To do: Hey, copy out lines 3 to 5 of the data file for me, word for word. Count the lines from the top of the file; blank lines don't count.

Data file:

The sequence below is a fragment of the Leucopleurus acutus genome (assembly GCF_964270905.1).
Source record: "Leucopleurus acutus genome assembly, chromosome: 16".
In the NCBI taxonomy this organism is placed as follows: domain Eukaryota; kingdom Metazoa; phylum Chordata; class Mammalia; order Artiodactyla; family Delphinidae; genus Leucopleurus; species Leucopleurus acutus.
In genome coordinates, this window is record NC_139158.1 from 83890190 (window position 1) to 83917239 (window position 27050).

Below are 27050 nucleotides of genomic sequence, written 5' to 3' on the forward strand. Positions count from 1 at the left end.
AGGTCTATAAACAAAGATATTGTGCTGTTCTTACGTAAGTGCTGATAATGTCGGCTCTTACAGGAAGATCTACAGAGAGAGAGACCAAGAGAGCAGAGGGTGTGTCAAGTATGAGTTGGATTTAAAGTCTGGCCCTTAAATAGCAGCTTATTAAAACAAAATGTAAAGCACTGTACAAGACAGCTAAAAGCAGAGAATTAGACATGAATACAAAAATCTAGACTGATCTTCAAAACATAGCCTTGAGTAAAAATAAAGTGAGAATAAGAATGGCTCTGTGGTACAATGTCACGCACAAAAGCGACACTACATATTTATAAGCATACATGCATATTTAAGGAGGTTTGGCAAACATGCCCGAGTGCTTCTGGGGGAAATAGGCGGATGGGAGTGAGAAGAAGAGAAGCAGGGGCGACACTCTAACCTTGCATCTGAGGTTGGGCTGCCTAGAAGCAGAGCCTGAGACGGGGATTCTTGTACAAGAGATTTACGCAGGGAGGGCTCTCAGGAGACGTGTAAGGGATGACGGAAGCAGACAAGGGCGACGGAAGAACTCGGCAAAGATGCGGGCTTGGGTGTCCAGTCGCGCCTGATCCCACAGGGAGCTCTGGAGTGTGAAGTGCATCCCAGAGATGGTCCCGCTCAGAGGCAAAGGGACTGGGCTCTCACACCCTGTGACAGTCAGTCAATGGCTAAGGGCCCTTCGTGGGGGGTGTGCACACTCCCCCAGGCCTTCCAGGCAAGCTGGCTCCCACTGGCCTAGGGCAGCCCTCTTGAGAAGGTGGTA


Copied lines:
In the NCBI taxonomy this organism is placed as follows: domain Eukaryota; kingdom Metazoa; phylum Chordata; class Mammalia; order Artiodactyla; family Delphinidae; genus Leucopleurus; species Leucopleurus acutus.
In genome coordinates, this window is record NC_139158.1 from 83890190 (window position 1) to 83917239 (window position 27050).

Below are 27050 nucleotides of genomic sequence, written 5' to 3' on the forward strand. Positions count from 1 at the left end.